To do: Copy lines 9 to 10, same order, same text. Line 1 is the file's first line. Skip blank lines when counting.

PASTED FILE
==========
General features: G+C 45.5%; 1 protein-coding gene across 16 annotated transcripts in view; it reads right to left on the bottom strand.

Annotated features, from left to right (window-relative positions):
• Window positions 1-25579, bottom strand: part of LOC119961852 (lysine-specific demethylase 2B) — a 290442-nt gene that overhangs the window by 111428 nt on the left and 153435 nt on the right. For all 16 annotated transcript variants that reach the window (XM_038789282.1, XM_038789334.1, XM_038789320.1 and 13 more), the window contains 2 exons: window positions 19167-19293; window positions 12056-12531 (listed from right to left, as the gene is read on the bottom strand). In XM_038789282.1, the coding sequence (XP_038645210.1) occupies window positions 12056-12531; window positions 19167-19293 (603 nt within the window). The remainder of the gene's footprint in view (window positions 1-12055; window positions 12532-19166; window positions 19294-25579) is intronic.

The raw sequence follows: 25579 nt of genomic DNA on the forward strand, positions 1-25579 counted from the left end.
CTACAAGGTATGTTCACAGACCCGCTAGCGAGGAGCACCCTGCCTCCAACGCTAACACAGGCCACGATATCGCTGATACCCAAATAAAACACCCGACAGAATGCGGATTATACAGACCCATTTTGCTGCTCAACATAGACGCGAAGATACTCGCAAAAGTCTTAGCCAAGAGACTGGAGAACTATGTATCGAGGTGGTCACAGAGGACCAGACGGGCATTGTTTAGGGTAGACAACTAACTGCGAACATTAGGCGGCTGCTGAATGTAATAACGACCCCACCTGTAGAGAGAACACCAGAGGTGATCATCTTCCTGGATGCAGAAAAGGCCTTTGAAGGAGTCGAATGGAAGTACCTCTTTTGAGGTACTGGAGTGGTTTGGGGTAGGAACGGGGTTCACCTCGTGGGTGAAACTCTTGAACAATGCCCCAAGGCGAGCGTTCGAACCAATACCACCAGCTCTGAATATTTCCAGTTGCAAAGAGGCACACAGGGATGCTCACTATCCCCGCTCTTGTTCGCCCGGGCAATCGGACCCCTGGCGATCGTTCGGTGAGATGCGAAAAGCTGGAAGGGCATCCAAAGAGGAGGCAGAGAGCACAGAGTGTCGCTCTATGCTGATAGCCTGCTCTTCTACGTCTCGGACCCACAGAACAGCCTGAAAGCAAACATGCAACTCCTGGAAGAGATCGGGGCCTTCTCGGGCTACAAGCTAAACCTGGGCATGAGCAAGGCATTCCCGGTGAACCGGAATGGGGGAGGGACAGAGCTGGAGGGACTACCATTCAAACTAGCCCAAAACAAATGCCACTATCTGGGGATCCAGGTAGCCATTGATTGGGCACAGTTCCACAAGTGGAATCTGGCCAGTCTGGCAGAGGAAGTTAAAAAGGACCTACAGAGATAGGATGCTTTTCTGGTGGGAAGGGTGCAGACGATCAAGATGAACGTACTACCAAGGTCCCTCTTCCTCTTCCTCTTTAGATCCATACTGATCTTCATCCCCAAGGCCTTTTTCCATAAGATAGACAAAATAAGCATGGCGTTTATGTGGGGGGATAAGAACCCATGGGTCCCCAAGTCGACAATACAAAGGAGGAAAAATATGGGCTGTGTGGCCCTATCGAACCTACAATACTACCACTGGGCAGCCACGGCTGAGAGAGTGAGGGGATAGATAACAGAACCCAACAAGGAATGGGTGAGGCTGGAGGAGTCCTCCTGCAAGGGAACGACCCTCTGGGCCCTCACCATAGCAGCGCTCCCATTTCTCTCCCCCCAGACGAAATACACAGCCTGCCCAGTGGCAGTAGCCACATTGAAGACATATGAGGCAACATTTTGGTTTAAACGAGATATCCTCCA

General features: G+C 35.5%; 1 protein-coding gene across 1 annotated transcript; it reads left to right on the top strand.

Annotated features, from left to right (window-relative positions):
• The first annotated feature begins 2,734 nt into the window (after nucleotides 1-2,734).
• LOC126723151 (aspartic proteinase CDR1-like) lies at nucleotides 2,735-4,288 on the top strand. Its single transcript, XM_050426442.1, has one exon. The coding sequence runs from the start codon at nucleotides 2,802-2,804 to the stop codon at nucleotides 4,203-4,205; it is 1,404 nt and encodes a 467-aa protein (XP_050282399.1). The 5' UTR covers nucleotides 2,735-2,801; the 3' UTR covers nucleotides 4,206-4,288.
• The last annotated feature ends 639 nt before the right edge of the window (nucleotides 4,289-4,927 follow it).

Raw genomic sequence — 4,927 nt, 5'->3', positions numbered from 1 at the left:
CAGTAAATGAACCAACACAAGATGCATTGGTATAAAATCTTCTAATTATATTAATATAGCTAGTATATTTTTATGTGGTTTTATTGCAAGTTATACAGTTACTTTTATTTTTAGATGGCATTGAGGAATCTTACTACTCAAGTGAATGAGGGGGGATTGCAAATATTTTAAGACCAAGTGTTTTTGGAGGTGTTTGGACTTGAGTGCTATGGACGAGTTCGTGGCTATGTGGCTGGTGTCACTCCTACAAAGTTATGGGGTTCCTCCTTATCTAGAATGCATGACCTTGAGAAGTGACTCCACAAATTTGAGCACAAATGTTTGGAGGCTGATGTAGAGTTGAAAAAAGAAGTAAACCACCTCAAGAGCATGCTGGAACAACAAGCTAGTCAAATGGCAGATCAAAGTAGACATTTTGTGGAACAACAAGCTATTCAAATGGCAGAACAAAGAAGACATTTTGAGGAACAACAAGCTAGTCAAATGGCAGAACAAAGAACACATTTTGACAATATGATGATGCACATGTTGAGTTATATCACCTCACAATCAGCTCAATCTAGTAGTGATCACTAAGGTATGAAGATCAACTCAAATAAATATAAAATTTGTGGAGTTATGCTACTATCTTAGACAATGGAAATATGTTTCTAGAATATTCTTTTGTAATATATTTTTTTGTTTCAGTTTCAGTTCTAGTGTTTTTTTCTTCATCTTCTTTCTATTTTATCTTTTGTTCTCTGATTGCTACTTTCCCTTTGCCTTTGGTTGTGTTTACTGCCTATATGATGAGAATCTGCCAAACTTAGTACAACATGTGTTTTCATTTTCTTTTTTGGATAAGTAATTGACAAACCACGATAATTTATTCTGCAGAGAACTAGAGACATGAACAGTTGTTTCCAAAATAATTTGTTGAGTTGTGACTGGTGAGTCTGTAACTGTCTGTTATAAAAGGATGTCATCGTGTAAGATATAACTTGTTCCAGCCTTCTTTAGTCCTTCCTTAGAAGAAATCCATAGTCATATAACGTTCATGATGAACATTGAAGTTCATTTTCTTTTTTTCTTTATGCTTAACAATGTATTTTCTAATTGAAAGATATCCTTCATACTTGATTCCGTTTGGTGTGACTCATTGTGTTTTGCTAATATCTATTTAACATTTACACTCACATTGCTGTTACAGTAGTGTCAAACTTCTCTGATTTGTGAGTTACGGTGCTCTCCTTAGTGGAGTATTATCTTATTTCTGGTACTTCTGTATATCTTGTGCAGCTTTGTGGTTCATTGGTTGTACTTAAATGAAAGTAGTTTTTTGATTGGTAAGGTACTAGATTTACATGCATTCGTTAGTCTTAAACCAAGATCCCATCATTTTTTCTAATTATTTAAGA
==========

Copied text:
• LOC126723151 (aspartic proteinase CDR1-like) lies at nucleotides 2,735-4,288 on the top strand. Its single transcript, XM_050426442.1, has one exon. The coding sequence runs from the start codon at nucleotides 2,802-2,804 to the stop codon at nucleotides 4,203-4,205; it is 1,404 nt and encodes a 467-aa protein (XP_050282399.1). The 5' UTR covers nucleotides 2,735-2,801; the 3' UTR covers nucleotides 4,206-4,288.
• The last annotated feature ends 639 nt before the right edge of the window (nucleotides 4,289-4,927 follow it).